To address housing affordability and supply, many jurisdictions are adopting inclusionary housing policies. An inclusionary housing policy requires developers to allocate a percentage of new market-rate housing developments for low- and moderate-income families. Inclusionary housing policies provide a wide range of community benefits, including:

- Increasing housing affordability and equity by giving lower-income households more choices on where to live. 

- Reducing housing segregation by spreading affordable housing throughout the community.

- Supporting the City’s efforts to implement the State-mandated RHNA targets.

During community workshops, participants voiced the need for more affordable housing and a diversity of housing options to accommodate current residents and future generations. Hollister’s existing housing stock is approximately 80 percent single-family residential, which limits the housing choices affordable to low-income residents.

However, developers and homebuilders often oppose inclusionary housing policies because it reduces the profit margin of the project. If an inclusionary housing policy does not include incentives to offset the cost, private developers and homebuilders could end up taking their housing development to an adjoining city or county without an inclusionary housing policy.  Incentives such as in-lieu housing fees, allowing off-site construction of affordable units, or accepting an equivalent land donation from the developer for future affordable housing can help offset costs associated with providing the affordable units. California State law requires jurisdictions provide alternative ways to comply with the inclusionary housing policy for rental inclusionary housing.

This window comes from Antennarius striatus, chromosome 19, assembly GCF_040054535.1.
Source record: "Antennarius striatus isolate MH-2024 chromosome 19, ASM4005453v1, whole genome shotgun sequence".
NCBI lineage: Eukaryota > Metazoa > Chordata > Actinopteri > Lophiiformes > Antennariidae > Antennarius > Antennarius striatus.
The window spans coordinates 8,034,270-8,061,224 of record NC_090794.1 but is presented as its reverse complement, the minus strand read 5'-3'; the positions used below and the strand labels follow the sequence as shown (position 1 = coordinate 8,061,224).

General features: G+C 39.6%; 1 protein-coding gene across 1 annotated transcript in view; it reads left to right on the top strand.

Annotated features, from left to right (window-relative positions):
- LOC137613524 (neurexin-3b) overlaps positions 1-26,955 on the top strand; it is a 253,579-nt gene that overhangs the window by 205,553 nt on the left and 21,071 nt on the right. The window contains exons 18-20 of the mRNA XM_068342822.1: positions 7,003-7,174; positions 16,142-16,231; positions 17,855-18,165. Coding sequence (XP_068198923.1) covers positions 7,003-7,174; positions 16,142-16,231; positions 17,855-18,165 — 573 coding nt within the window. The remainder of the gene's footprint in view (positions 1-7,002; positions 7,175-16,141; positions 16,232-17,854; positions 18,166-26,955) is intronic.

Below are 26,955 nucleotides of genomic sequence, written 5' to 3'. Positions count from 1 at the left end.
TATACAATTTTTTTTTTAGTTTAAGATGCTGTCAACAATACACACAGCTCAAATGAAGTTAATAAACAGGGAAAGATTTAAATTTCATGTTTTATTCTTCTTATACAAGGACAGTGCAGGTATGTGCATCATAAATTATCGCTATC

To ensure that the inclusionary housing policy reflects the local market demand, jurisdictions will often undertake a feasibility study to help determine the appropriate inclusionary housing targets. The feasibility study will assess local residential development conditions, the economic tradeoffs of the potential requirements, and whether the proposed ordinance will produce the housing stock needed by the community.

Over the last few years, the City of Hollister has been laying the groundwork to create an inclusionary housing policy. The 2016 Housing Element includes a policy that calls for the City to create an inclusionary housing strategy that identifies standards by which additional density can be allowed when projects provide a defined percentage of units as affordable to low- and moderate-income households. In 2007, the HMC incorporated an inclusionary housing requirement for conversions of multifamily rental units to market-rate multifamily units. However, the City could expand this policy to be applied to new multifamily residential projects.  

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* 1. Should Land Use and Community Design Element include an inclusionary housing requirement? (Choose one.)

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* 2. If an inclusionary program is to be created, what types of housing developments should it apply to? (Choose one.)

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* 3. If an inclusionary program is to be created, what should be the required percentage of low- and very low-income units? (Choose one.)

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* 4. If an inclusionary program is to be created, should it allow alternative compliance methods?  If so, which ones? (Choose one or more.)